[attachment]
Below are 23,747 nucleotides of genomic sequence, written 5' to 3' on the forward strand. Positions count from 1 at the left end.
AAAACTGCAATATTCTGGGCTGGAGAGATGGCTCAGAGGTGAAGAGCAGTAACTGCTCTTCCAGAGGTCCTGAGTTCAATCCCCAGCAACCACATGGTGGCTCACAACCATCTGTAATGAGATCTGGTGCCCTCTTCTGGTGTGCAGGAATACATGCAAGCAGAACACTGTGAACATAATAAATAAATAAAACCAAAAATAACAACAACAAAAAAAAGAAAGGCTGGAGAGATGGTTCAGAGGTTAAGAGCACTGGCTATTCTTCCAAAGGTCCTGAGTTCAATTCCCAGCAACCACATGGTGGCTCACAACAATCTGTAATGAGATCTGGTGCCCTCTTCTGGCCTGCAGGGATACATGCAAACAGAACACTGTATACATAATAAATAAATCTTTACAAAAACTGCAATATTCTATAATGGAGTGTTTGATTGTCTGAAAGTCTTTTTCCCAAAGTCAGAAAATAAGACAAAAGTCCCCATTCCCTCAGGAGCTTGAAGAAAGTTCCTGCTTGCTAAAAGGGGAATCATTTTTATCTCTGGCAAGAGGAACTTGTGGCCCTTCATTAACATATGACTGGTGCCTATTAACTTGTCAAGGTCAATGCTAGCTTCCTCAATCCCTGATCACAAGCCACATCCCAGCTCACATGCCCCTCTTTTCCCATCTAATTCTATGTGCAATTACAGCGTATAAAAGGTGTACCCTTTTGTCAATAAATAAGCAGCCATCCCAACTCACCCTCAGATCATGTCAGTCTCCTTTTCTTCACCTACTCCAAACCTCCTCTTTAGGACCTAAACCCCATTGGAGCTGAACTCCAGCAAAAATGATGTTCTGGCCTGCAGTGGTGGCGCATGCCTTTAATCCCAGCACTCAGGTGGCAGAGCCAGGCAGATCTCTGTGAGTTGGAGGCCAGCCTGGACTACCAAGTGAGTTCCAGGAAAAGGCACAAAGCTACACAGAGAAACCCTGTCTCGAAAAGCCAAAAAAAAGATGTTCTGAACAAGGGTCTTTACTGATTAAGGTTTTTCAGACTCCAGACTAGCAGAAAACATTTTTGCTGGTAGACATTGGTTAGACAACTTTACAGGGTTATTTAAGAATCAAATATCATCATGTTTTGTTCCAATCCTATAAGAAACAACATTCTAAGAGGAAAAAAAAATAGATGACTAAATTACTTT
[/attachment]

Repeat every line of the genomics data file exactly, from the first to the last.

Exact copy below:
Below are 23,747 nucleotides of genomic sequence, written 5' to 3' on the forward strand. Positions count from 1 at the left end.
AAAACTGCAATATTCTGGGCTGGAGAGATGGCTCAGAGGTGAAGAGCAGTAACTGCTCTTCCAGAGGTCCTGAGTTCAATCCCCAGCAACCACATGGTGGCTCACAACCATCTGTAATGAGATCTGGTGCCCTCTTCTGGTGTGCAGGAATACATGCAAGCAGAACACTGTGAACATAATAAATAAATAAAACCAAAAATAACAACAACAAAAAAAAGAAAGGCTGGAGAGATGGTTCAGAGGTTAAGAGCACTGGCTATTCTTCCAAAGGTCCTGAGTTCAATTCCCAGCAACCACATGGTGGCTCACAACAATCTGTAATGAGATCTGGTGCCCTCTTCTGGCCTGCAGGGATACATGCAAACAGAACACTGTATACATAATAAATAAATCTTTACAAAAACTGCAATATTCTATAATGGAGTGTTTGATTGTCTGAAAGTCTTTTTCCCAAAGTCAGAAAATAAGACAAAAGTCCCCATTCCCTCAGGAGCTTGAAGAAAGTTCCTGCTTGCTAAAAGGGGAATCATTTTTATCTCTGGCAAGAGGAACTTGTGGCCCTTCATTAACATATGACTGGTGCCTATTAACTTGTCAAGGTCAATGCTAGCTTCCTCAATCCCTGATCACAAGCCACATCCCAGCTCACATGCCCCTCTTTTCCCATCTAATTCTATGTGCAATTACAGCGTATAAAAGGTGTACCCTTTTGTCAATAAATAAGCAGCCATCCCAACTCACCCTCAGATCATGTCAGTCTCCTTTTCTTCACCTACTCCAAACCTCCTCTTTAGGACCTAAACCCCATTGGAGCTGAACTCCAGCAAAAATGATGTTCTGGCCTGCAGTGGTGGCGCATGCCTTTAATCCCAGCACTCAGGTGGCAGAGCCAGGCAGATCTCTGTGAGTTGGAGGCCAGCCTGGACTACCAAGTGAGTTCCAGGAAAAGGCACAAAGCTACACAGAGAAACCCTGTCTCGAAAAGCCAAAAAAAAGATGTTCTGAACAAGGGTCTTTACTGATTAAGGTTTTTCAGACTCCAGACTAGCAGAAAACATTTTTGCTGGTAGACATTGGTTAGACAACTTTACAGGGTTATTTAAGAATCAAATATCATCATGTTTTGTTCCAATCCTATAAGAAACAACATTCTAAGAGGAAAAAAAAATAGATGACTAAATTACTTT